Leonard Baker won the 1997 Pulitzer Prize for Biography for his “Days of Sorry and Pain: Leo Baeck and the Berlin Jews”. Looking at the book today, I find it a rather surprising choice, although I don’t know what the competition was. This is not to say that it is not a very good book, but the subject is rather specialized, the writing is straightforward but not particularly literary, and much of the research was based on interviews, and not documentary research.
Baeck was a very interesting person, a leader of the Jews of Berlin throughout the Nazi years, a survivor of Theresienstadt, and eventually a teacher at Hebrew Union College in Cincinnati.
Certain things stand out.
First, Baeck was clearly extremely bright. He was educated not only as a rabbi, but had a secular education was well. He believed in education as a life-long pursuit. How and whether he kept up his Jewish studies throughout his life is unclear from the book (this is somewhat of a surprise), but he kept up his Greek studies, waking every morning at 5 a.m. (sometimes at 4 a.m.) to spend an hour studying ancient Greek. His intelligence came across when Baker discussed the lectures on Greek that Baeck gave while in the prison camp, which he was able to do in part because he had memorized much of Plato.
Second, Baeck was in many ways the quintessential German in deportment. He was a very formal individual, the kind of person who might put on a coat and tie to go to the bathroom. He was never seen dressed otherwise, no matter what the occasion or the location (including the prision camp).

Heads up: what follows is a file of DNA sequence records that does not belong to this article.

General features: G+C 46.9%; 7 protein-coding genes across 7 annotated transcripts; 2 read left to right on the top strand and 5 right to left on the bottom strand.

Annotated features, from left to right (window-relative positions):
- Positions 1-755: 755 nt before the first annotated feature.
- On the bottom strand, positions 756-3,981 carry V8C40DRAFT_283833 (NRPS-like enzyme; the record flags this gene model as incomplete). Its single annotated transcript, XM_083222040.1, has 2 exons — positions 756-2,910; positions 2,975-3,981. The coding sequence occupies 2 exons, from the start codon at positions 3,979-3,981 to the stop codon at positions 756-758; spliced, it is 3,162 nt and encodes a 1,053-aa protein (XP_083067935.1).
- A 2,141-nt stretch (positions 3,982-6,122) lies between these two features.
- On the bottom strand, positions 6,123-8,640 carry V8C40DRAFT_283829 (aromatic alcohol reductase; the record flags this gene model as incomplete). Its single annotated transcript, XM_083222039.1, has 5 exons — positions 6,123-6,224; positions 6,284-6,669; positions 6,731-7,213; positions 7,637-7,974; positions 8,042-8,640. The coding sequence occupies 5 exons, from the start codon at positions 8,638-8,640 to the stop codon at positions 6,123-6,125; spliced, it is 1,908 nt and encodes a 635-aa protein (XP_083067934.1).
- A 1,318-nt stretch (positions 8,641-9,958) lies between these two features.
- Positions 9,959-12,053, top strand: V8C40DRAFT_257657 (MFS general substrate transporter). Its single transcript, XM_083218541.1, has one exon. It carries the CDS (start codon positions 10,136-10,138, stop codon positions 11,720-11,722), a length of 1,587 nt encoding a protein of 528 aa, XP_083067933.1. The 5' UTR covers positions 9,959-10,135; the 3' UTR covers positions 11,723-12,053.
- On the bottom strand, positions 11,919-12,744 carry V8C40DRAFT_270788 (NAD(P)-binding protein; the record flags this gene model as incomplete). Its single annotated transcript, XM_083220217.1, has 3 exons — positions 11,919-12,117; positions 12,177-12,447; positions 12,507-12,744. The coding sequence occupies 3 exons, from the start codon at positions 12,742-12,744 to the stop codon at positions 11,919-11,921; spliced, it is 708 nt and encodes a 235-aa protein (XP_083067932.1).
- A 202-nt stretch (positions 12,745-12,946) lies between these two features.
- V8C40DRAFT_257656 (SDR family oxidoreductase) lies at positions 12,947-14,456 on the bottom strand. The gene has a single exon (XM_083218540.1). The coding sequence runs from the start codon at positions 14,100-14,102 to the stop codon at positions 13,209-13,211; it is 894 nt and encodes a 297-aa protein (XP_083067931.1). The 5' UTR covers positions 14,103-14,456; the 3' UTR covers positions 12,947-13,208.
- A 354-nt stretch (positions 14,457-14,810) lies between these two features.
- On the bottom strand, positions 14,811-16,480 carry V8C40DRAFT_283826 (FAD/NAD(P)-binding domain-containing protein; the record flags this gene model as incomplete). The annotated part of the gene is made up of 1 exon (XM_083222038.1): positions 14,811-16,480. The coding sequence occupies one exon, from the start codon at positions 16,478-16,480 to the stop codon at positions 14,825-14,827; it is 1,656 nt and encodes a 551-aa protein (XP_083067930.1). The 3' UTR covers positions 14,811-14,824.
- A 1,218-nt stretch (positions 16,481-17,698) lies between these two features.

Third, he started his career as a rabbi in two smaller German towns (first Oppeln in what is now western Poland, and near his home town, and then Dusseldorf). When he moved to Berlin, still as a relatively young man, his employer, as was the case in Berlin, was not a particular synagogue, but rather the Berlin Jewish community, which hired all the rabbis and assigned them to preach at particular synagogues at particular times. This meant that rabbis in Berlin, as opposed to elsewhere, did not have congregations or congregational relationships, clearly a negative, but also made it possible for someone like Baeck to develop a following and a reputation which stretched across the entire city.
Fourth, he was clearly charismatic, although he was never a particularly compelling speaker or preacher. He seemed to have the ability to connect one-on-one, he was a good listener, and if someone had a particular need, he tried to meet it. He was very steady.
Fifth, in part because he was quite well known, he did have a privileged position throughout the Nazi years. This does not mean that he collaborated with the Nazis, because he did not, but they generally let him alone, and did not restrict his activities. Of course, Berlin had no ghetto (there were no ghettos in Germany proper), and he lived in his apartment home until the day he was finally arrested and sent to Theresienstadt.